Wednesday, March 15, 2006


Looks like I just went over $A400,000 in net worth... Three hundred thousand US Dollars remains elusive though due to the weakness in the Aussie Dollar. Did some GOOG daytrading again today - made money but could have done a lot better by just holding onto my position from the beginning of the day to the end. The stock soared when a judge released a fairly favorable opinion on the case between DoJ and Google. I sold into that spike and then did a couple of bad trades before buying into the final upswing of the day and selling 70 of my 100 shares at the close. Using daytrading buying power that allows additional intraday borrowing is on the one hand dangerous on the other hand it imposes discipline to close overly large positions by the end of the day.

Also am almost finished Mark Tier's book "Becoming Rich". Don't be put off by the title and somewhat self-helpy style. It really is an excellent book on developing an investing/trading philosophy. Of coruse there are some contradictions here and there in some of the things he said. The key messages are a delineation of the the main components of master investors' systems - primarily Buffett and Soros are discussed and finding where you have an edge in investing and focus on that just as the masters do. In my strategy I don't any more try to pick what I call "industrial stocks" for long term investment. I can see what is a lousy firm to invest in but don't know what is neccesarily the best opportunity. I focus instead on:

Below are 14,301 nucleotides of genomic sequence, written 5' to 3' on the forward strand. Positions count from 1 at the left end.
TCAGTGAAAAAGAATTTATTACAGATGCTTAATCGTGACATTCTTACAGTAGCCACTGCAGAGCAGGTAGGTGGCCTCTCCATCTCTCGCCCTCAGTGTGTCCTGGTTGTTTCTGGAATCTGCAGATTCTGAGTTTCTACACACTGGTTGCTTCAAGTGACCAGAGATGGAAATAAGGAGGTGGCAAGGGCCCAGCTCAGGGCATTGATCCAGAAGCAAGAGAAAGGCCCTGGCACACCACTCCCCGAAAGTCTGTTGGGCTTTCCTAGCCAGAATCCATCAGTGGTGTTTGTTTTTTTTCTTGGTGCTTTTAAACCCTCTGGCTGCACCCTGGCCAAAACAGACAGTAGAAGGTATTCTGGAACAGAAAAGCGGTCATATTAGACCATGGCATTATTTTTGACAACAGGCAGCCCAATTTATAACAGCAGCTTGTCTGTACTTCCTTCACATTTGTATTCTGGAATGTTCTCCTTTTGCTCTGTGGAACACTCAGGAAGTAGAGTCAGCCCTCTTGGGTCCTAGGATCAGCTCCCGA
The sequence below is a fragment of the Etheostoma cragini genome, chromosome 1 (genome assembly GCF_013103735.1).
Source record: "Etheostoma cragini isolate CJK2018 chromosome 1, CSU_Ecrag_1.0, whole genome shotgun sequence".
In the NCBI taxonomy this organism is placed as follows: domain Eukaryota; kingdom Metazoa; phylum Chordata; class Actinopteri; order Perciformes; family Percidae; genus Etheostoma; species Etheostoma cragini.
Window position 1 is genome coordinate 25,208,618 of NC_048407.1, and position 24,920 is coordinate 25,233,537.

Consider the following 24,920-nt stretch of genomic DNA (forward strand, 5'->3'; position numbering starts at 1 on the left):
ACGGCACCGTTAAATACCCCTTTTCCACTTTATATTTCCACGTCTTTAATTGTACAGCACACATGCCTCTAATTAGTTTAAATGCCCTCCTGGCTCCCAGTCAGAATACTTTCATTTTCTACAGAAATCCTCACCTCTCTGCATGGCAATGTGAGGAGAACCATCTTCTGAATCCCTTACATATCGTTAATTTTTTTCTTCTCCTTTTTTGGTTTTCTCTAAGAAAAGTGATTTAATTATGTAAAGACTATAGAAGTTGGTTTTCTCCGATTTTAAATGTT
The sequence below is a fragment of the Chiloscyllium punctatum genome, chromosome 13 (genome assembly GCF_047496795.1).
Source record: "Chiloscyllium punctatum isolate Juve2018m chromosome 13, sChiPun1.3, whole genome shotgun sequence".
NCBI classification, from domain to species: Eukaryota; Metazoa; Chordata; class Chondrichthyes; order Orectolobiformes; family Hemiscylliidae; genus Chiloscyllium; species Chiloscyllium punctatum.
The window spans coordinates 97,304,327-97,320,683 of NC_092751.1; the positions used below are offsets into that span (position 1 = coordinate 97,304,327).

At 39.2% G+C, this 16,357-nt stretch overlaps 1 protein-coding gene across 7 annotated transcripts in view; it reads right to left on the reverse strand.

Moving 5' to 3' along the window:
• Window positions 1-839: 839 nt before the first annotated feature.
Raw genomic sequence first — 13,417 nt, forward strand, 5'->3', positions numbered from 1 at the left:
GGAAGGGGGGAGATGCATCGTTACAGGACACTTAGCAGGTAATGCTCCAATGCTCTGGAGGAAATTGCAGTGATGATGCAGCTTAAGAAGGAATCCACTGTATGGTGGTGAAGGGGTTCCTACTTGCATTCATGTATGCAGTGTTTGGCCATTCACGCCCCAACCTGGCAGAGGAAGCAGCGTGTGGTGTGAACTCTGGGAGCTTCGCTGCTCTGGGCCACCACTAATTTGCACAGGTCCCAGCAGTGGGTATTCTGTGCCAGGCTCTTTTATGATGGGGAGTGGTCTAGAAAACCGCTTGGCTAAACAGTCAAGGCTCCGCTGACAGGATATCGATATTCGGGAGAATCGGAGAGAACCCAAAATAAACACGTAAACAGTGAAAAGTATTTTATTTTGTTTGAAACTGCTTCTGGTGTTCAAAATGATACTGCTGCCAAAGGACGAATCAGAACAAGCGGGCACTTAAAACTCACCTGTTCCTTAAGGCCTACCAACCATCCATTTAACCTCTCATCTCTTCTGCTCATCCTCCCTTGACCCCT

1. Picking good managers for long-term investment

2. Using my knowledge of macroeconomics etc. to try to time the market

3. Use my knowledge of time series analysis, pattern recognition etc. to do short-term trading.

Some people are good at real estate, some in the stock market etc. There isn't anything you have to invest in, despite what people commonly say. If you can't see where you have an edge then focus on finding good managers and advisers. Easterling's book which I completed reading mainly drives home the point that you need a very long term horizon for passive index style investing to work for you. If you are in your 20s and don't want to retire till 60 at least you will probably do fine (but could do better). Dollar cost averaging will help you. Rebalancing and bond strategies the book discusses will help more. But if your time horizon is 10-20 years you may need something more radical given the probable secular bear market that we are in....

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